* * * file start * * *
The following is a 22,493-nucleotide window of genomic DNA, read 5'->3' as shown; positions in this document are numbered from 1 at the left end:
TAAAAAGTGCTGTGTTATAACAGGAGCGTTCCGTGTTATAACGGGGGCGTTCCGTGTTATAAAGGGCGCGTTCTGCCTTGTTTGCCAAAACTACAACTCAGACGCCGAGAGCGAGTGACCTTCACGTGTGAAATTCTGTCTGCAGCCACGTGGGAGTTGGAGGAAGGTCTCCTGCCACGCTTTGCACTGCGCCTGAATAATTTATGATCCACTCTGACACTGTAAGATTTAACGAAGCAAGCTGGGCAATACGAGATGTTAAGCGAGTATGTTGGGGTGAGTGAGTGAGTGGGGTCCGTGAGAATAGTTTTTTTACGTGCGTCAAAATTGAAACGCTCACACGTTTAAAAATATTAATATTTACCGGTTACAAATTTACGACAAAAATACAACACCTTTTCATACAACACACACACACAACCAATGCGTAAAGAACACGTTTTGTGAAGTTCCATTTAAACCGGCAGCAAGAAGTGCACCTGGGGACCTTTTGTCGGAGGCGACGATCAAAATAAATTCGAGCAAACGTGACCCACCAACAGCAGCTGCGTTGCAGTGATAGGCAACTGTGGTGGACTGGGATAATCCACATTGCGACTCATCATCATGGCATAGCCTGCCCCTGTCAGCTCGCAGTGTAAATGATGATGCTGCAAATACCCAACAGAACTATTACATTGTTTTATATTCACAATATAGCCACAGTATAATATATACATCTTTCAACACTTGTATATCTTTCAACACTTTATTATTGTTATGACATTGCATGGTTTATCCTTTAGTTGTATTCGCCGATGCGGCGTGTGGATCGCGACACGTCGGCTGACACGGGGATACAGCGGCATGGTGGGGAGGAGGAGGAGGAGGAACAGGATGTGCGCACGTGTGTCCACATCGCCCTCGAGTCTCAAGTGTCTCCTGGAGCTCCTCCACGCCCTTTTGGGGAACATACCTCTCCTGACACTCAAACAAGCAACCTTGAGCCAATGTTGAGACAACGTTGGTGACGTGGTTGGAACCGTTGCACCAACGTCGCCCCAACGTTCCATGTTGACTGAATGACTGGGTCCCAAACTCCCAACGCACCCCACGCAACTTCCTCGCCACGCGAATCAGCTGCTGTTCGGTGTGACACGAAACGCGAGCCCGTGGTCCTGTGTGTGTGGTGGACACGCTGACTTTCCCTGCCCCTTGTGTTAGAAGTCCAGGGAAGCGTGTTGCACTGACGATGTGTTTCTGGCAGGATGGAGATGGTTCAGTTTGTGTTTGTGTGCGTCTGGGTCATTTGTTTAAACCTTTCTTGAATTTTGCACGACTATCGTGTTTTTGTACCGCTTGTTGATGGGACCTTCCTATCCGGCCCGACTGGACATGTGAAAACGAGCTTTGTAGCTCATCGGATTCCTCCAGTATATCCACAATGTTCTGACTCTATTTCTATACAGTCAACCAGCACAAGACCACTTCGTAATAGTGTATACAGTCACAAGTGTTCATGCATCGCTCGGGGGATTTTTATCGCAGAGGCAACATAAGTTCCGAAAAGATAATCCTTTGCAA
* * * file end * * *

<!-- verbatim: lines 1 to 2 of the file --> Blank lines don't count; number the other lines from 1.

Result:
The following is a 22,493-nucleotide window of genomic DNA, read 5'->3' as shown; positions in this document are numbered from 1 at the left end:
TAAAAAGTGCTGTGTTATAACAGGAGCGTTCCGTGTTATAACGGGGGCGTTCCGTGTTATAAAGGGCGCGTTCTGCCTTGTTTGCCAAAACTACAACTCAGACGCCGAGAGCGAGTGACCTTCACGTGTGAAATTCTGTCTGCAGCCACGTGGGAGTTGGAGGAAGGTCTCCTGCCACGCTTTGCACTGCGCCTGAATAATTTATGATCCACTCTGACACTGTAAGATTTAACGAAGCAAGCTGGGCAATACGAGATGTTAAGCGAGTATGTTGGGGTGAGTGAGTGAGTGGGGTCCGTGAGAATAGTTTTTTTACGTGCGTCAAAATTGAAACGCTCACACGTTTAAAAATATTAATATTTACCGGTTACAAATTTACGACAAAAATACAACACCTTTTCATACAACACACACACACAACCAATGCGTAAAGAACACGTTTTGTGAAGTTCCATTTAAACCGGCAGCAAGAAGTGCACCTGGGGACCTTTTGTCGGAGGCGACGATCAAAATAAATTCGAGCAAACGTGACCCACCAACAGCAGCTGCGTTGCAGTGATAGGCAACTGTGGTGGACTGGGATAATCCACATTGCGACTCATCATCATGGCATAGCCTGCCCCTGTCAGCTCGCAGTGTAAATGATGATGCTGCAAATACCCAACAGAACTATTACATTGTTTTATATTCACAATATAGCCACAGTATAATATATACATCTTTCAACACTTGTATATCTTTCAACACTTTATTATTGTTATGACATTGCATGGTTTATCCTTTAGTTGTATTCGCCGATGCGGCGTGTGGATCGCGACACGTCGGCTGACACGGGGATACAGCGGCATGGTGGGGAGGAGGAGGAGGAGGAACAGGATGTGCGCACGTGTGTCCACATCGCCCTCGAGTCTCAAGTGTCTCCTGGAGCTCCTCCACGCCCTTTTGGGGAACATACCTCTCCTGACACTCAAACAAGCAACCTTGAGCCAATGTTGAGACAACGTTGGTGACGTGGTTGGAACCGTTGCACCAACGTCGCCCCAACGTTCCATGTTGACTGAATGACTGGGTCCCAAACTCCCAACGCACCCCACGCAACTTCCTCGCCACGCGAATCAGCTGCTGTTCGGTGTGACACGAAACGCGAGCCCGTGGTCCTGTGTGTGTGGTGGACACGCTGACTTTCCCTGCCCCTTGTGTTAGAAGTCCAGGGAAGCGTGTTGCACTGACGATGTGTTTCTGGCAGGATGGAGATGGTTCAGTTTGTGTTTGTGTGCGTCTGGGTCATTTGTTTAAACCTTTCTTGAATTTTGCACGACTATCGTGTTTTTGTACCGCTTGTTGATGGGACCTTCCTATCCGGCCCGACTGGACATGTGAAAACGAGCTTTGTAGCTCATCGGATTCCTCCAGTATATCCACAATGTTCTGACTCTATTTCTATACAGTCAACCAGCACAAGACCACTTCGTAATAGTGTATACAGTCACAAGTGTTCATGCATCGCTCGGGGGATTTTTATCGCAGAGGCAACATAAGTTCCGAAAAGATAATCCTTTGCAA